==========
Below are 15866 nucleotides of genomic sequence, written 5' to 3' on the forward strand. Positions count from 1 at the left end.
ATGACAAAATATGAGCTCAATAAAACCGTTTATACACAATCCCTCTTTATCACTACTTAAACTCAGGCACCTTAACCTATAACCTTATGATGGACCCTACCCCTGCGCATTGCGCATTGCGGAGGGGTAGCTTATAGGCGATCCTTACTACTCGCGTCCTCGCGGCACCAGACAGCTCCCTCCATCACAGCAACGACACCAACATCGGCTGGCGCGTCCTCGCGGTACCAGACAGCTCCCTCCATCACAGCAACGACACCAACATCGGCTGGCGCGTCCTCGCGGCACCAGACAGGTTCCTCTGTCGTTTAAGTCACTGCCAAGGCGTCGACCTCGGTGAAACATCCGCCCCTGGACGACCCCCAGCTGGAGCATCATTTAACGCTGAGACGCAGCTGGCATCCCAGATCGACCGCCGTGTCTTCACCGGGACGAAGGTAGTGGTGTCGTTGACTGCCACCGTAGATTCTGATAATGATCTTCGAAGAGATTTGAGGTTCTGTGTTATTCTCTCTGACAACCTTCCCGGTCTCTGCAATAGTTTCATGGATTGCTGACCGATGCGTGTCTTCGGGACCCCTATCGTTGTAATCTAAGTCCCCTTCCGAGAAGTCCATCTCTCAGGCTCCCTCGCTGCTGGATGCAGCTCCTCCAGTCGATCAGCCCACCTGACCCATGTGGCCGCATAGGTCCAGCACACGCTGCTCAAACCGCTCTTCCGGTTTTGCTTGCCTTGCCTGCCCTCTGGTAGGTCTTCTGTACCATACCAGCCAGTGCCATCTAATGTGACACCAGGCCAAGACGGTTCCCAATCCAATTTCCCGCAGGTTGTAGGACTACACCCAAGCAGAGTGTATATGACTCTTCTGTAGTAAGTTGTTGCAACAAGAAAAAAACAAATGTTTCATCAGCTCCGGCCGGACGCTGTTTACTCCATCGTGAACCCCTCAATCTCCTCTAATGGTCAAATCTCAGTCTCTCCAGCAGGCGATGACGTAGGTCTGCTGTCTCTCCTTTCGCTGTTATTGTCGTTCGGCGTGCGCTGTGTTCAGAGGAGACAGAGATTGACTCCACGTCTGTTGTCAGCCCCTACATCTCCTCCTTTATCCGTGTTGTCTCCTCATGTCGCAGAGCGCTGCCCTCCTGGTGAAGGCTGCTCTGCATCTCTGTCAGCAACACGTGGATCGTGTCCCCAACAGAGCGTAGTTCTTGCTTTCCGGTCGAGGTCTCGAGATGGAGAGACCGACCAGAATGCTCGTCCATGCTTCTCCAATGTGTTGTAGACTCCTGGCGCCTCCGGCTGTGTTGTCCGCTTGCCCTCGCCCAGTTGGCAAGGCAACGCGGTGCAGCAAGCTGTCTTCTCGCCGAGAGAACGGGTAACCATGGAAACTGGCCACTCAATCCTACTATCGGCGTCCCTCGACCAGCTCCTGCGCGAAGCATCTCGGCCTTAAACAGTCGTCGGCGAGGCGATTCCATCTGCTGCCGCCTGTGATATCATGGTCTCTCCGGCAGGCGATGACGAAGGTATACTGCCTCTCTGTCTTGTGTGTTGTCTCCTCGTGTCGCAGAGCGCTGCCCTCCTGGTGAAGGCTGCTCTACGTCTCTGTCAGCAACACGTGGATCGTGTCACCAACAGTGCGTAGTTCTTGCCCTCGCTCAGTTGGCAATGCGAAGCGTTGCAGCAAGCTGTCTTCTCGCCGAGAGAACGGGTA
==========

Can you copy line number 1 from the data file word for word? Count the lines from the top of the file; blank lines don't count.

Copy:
Below are 15866 nucleotides of genomic sequence, written 5' to 3' on the forward strand. Positions count from 1 at the left end.